In the early days of the coronavirus pandemic, basketball coaches had plenty of time on their hands.
Cory McCarthy, a five-time state champion as the former coach of the New Mission girls’ and boys’ basketball programs, spent that time distributing food and vital educational supplies to students of the Hyde Park school.
But New Mission’s director of operations wasn’t content to work with his own school community. So he partnered with Lynn English boys’ basketball coach Antonio Anderson and Boston Amateur Basketball Club coach Jamall Griffin to form the Urban Coaches Association, a collaborative group with coaches from dozens of Massachusetts schools.
The UCA aims to provide resources and support to coaches in urban communities to help athletes improve their quality of life and obtain the necessary resources to achieve goals, such as attending a college of their choice.
“Cory, his energy is just infectious,” said Griffin, an associate head coach with the BABC.
“He’s like a mayor, and as the spokesperson [of the UCA], he’s been remarkable. We just wanted to discuss a way that we could exit the pandemic better than we entered, and the first step was to use basketball to bring together leaders from different communities.”
When Griffin brought in former UConn player and Winchendon teacher Jonathan Mandeldove, the UCA began to gain clout outside of New England. The association’s first four virtual meetings have included guest coaches from colleges in 10 states, including former Detroit Pistons player and Mississippi Valley State coach Lindsey Hunter.
“I’ve been very surprised at how fast we garnered attention outside of the region,” said Mandeldove, who has coached seven years at public and prep schools in Connecticut, New York, and Massachusetts.
“Coaches are reaching out to me now saying, ‘We want to speak to your congregation of coaches.’ It’s been spreading like wildfire and with the climate that we’re in today, everyone can sit down and give up two hours to connect and work to improve relations, be they race relations, or academic relations with the higher powers.”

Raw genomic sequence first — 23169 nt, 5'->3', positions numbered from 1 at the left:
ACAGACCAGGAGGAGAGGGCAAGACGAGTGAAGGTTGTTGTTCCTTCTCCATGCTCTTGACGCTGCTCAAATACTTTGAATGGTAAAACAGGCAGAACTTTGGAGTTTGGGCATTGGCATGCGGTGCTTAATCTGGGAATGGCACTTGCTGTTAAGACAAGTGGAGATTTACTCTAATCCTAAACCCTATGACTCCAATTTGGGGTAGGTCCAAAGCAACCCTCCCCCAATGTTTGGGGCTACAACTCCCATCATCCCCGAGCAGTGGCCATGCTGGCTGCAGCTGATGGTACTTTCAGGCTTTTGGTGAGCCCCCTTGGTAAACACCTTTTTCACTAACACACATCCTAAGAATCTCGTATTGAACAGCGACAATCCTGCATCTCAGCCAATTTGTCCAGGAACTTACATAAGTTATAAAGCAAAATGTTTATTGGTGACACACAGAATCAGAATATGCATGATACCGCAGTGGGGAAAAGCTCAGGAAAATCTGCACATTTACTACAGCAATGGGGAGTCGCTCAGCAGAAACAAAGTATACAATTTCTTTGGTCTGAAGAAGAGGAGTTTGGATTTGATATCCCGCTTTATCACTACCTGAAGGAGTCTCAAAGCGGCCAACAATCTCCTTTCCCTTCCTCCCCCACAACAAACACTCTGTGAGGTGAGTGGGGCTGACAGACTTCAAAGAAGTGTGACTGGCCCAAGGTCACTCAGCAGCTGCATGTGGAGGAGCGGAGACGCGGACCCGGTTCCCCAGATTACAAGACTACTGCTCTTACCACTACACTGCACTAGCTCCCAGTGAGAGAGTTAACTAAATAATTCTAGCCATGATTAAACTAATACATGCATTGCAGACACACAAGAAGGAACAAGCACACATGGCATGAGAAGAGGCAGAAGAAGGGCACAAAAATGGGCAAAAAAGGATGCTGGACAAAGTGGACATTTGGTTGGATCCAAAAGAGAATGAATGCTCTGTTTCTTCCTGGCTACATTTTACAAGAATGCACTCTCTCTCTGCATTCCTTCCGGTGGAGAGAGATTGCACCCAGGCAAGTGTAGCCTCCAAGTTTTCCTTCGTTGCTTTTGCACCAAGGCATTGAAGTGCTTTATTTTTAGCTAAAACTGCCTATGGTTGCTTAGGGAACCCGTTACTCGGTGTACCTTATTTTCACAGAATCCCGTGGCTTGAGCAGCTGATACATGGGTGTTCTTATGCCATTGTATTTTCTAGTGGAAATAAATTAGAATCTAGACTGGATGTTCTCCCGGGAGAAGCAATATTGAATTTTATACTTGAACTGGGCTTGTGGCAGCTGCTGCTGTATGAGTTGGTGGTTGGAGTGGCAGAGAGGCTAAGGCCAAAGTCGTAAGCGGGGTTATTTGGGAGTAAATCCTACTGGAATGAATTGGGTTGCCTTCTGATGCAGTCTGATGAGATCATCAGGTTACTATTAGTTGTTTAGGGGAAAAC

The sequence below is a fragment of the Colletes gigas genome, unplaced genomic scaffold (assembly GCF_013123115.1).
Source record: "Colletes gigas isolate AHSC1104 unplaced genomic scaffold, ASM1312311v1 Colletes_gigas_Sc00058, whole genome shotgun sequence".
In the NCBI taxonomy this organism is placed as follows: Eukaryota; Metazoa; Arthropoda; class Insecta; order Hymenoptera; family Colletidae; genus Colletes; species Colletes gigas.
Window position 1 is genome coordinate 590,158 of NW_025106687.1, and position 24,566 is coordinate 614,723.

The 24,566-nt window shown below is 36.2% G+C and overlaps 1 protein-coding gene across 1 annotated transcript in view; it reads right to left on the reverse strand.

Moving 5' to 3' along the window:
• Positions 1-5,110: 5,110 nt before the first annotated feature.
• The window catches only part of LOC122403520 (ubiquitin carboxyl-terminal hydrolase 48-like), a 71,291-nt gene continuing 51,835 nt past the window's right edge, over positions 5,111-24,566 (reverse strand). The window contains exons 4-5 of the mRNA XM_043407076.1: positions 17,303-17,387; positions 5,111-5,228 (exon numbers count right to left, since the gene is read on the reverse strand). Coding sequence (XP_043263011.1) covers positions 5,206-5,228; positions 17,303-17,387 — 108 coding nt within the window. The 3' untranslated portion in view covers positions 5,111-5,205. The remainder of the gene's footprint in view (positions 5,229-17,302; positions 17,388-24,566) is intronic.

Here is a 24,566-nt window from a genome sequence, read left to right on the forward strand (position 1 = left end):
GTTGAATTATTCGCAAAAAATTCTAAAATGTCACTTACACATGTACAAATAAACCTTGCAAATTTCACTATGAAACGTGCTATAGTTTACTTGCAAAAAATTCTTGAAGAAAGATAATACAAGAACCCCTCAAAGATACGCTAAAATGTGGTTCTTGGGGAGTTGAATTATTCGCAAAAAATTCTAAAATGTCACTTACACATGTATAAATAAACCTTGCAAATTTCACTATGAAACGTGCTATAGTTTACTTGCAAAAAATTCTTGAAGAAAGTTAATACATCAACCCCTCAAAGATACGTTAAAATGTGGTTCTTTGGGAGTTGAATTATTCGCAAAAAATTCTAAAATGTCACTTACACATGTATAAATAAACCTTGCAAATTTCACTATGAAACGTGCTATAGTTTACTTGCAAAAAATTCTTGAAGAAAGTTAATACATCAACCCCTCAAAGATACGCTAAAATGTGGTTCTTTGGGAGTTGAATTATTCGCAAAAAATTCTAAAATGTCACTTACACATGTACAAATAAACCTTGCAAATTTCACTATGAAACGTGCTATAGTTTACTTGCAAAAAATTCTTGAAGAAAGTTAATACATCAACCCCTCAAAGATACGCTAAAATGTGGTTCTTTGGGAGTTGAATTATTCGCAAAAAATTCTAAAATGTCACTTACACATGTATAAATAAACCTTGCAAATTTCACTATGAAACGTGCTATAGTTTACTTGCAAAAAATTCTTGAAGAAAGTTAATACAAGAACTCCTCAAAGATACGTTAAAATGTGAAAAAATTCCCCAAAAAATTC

Weekly Zoom meetings, which are open to coaches of all levels, are just the starting point. McCarthy said the UCA is already in action mode, with the first phase of its plan rolling out this month.
Phase 1 includes webinar coaching clinics, education on nutrition and wellness for student-athletes in middle and high school, and a delivery program that will distribute 10 pounds of food to 10 families in different towns one day each week.
“If you’re a coach in the city, you were already in a pandemic,” said McCarthy, a 43-year-old Mattapan resident. “Because you were already worried about food and housing for your kids. So we have to come out of the pandemic with more of an intentional focus on how to support these kids. Because poverty is trauma.”
With everything he’s accomplished in the basketball world, McCarthy has done even more for the New Mission community as a mentor and educator. Before McCarthy led the girls’ team to a Division 4 state championship in 2007, the alternative education school was in danger of closing and academically ranked 307th in the state, according to U.S. News.